A few things stick out here (other than the glut of Eastern Conference goaltenders). Age seems like a big thing here. Even though single-season save percentage can have wide error bars, (as evidenced by Halak, Varlamov and Bernier all being up there) these numbers do seem to consistent with the data on aging curves, and that’s probably something that shouldn’t be discounted. And since injuries are going to be more of a risk for older netminders, it’s little wonder that the Stars are reconsidering their recent strategy of hiring backup goaltenders straight from NHL Craigslist.
But the other point that really jumped out at me is that, of those nine other goalies atop this list, only three of them are making more than Lehtonen: Quick, King Henrik and Rask. (Note: Bobrobsky and Varlamov are both making $6.25 million like Lehtonen is, but they are also a few years younger than Kari, so there’s perhaps a better chance of ROI on those deals, one would think.) In a perfect world, we might prefer to see Kari being outperformed only by goalies on egregiously large deals, but this is the world we have. People who are older and are paid more often contribute less, while some of the younger people work hard and contribute more as the organization happily pays them less. This is basically everyone’s workplace. Kari may begin transitioning from one of those groups to the other at some point over the next few years, but we all hope that he does so slowly enough for us to still smile when we see him in 2018.
I don’t have a bona fide conclusion here, but I think you can basically frame Kari’s value one of the below ways. There’s no poll in this one because the discussion is a little too nuanced, I hope. My last thought is that Kari has probably fulfilled his obligations thus far to some extent, but his tenure will be defined by the next two years. Goalies, man.
Your Definitely Reliable Conclusion about Kari Lehtonen’s Contract (pick one):
It’s a Great Value! Despite major issues on defense, shot differential (until last year) and overall depth, Lehtonen has consistently given above-average to top-ten performances during his time here. On a team that has been shaky almost everywhere, Lehtonen has kept the crease steady and “given the Stars a chance to win” on a regular basis, making GMJN1 look like a genius. His job should be safe for years to, oh.
He Performs As Expected. Kari is paid to be an above-average goalie, and he is an above-average goalie. Dallas would be in trouble without him, but they aren’t going to be led to the promised land solely upon his shoulders. There is room to grow, and there is a guy with a cane just offstage named Jack Campbell, biding his time…biding his time…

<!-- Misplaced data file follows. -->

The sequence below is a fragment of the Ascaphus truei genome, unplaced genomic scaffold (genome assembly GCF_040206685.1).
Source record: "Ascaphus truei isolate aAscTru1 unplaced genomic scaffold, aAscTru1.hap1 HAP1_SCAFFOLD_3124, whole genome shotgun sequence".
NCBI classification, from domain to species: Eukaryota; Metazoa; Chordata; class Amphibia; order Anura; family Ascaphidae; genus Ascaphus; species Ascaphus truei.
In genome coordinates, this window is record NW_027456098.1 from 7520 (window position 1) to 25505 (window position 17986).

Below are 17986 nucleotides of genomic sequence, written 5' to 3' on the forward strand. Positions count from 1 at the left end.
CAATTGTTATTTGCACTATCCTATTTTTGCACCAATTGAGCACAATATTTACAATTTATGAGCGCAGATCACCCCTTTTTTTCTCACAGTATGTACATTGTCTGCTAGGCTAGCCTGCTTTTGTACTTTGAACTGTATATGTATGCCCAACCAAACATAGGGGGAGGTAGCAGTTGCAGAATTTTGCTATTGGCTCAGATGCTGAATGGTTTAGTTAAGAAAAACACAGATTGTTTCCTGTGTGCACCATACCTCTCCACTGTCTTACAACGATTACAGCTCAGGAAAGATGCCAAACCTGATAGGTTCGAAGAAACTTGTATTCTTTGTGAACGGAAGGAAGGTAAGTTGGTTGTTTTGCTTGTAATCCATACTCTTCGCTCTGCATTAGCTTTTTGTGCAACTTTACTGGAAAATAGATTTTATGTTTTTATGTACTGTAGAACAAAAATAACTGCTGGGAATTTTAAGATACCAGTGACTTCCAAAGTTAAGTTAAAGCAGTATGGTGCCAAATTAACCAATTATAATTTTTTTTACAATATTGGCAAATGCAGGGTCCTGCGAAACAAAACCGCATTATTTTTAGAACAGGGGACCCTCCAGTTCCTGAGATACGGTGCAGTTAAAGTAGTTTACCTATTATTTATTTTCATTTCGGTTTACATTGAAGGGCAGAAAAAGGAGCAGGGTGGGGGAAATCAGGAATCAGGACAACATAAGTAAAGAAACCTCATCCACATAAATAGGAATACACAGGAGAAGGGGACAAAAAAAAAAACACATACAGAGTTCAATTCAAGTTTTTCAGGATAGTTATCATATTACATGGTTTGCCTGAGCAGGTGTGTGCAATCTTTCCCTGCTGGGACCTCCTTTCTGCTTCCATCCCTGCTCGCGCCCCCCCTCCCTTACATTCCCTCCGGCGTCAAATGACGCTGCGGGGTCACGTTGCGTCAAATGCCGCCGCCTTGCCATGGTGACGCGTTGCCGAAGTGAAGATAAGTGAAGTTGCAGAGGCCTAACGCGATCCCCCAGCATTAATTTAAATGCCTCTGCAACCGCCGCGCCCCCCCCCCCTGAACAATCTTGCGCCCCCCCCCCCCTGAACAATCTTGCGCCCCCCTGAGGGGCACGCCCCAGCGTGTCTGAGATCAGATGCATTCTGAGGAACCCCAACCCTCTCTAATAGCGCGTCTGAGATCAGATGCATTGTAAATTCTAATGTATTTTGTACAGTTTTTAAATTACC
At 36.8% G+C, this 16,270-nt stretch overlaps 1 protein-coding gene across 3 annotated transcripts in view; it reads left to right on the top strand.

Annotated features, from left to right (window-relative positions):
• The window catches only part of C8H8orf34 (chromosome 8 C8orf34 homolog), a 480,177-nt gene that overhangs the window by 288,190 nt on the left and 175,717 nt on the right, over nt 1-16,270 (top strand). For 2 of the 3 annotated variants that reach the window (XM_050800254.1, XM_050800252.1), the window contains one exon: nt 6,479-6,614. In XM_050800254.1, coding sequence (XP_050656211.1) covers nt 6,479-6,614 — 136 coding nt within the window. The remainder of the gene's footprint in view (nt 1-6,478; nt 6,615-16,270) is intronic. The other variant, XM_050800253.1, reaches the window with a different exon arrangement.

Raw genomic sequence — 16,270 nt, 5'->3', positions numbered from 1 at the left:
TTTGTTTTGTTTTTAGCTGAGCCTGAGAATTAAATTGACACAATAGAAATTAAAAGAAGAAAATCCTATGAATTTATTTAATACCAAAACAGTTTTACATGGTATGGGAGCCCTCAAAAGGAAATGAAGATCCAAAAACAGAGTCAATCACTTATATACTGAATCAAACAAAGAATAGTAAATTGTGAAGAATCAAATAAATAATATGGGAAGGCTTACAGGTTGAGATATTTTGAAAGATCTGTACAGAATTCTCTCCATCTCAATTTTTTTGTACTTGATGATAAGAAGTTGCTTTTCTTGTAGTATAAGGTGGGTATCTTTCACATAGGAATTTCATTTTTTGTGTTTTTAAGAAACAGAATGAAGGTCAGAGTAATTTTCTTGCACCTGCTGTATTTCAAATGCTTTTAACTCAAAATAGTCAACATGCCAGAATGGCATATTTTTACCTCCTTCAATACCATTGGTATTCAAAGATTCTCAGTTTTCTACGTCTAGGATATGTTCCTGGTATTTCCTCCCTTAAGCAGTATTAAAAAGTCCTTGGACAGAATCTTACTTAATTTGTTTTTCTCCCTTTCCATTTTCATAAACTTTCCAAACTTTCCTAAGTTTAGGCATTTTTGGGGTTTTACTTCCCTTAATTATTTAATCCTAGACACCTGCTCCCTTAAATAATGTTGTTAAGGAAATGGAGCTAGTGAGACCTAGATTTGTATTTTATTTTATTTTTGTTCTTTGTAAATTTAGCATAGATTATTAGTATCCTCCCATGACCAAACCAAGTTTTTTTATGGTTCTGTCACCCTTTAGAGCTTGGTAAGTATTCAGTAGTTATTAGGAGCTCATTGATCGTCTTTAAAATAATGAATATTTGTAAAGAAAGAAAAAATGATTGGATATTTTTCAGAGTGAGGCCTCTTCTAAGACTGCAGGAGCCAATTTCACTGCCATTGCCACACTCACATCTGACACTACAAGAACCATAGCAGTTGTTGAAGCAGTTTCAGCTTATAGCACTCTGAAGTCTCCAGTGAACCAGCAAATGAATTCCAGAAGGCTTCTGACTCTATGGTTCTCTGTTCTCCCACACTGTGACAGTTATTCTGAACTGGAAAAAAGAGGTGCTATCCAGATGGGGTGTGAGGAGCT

That Guy is Overrated and Overpaid. Lehtonen doesn’t deserve to be the highest-paid player on the team, and the Stars would do better to trade him as soon as they can and look elsewhere. He won’t be taking them deep into the playoffs, and it’s time to stop pretending that he will.
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Here are some links to websites with stories about hockey.
Tim Cowlishaw expects the Stars to reach the WCF within the next five years. [DMN]
The Dallas Stars care about your children being fit. Here is what they are doing to help them. I don’t see “screaming at kids who bump into me in the grocery store because they’re staring at their cell phones” listed as one of the things they’re doing, though, so I guess I’ll keep picking up the slack on that front. Anyway, this link is encouraging. [Stars]
Do you want to know who will be wearing Reilly Smith’s old number? Of course you do! [Twitter]
TSN is doing a Franchise Faceoff where you can vote on which player is blah blah blah they are aware that it is summer as well. Vote for any Dallas players, I guess, and prove something to everyone. This is worse than the all-star game, but at least there’s not a game we have to watch. [TSN]
Peter Mueller signed with St. Louis, and we might even see him play this year if they ever promote him, because it’s a two-way deal. Everyone needs a Patrick Eaves, I guess. Mueller could actually be decent if he regains his old form, but how many people can you say that about? [St. Louis Game Time]
Grantland has a neat piece looking at the players who stumbled into the spotlight. Hockey content in late July! [Grantland]
How did Mike Vernon set the stage for the Patrick Roy trade out of Montreal? Vernon revealed some details about a breakfast he had with Roy the morning of that famous game. [SB Nation]
A little well-done, but here’s a video from Development Camp with a scrimmage AND a shootout. What could be more exciting, Gary Bettman asked.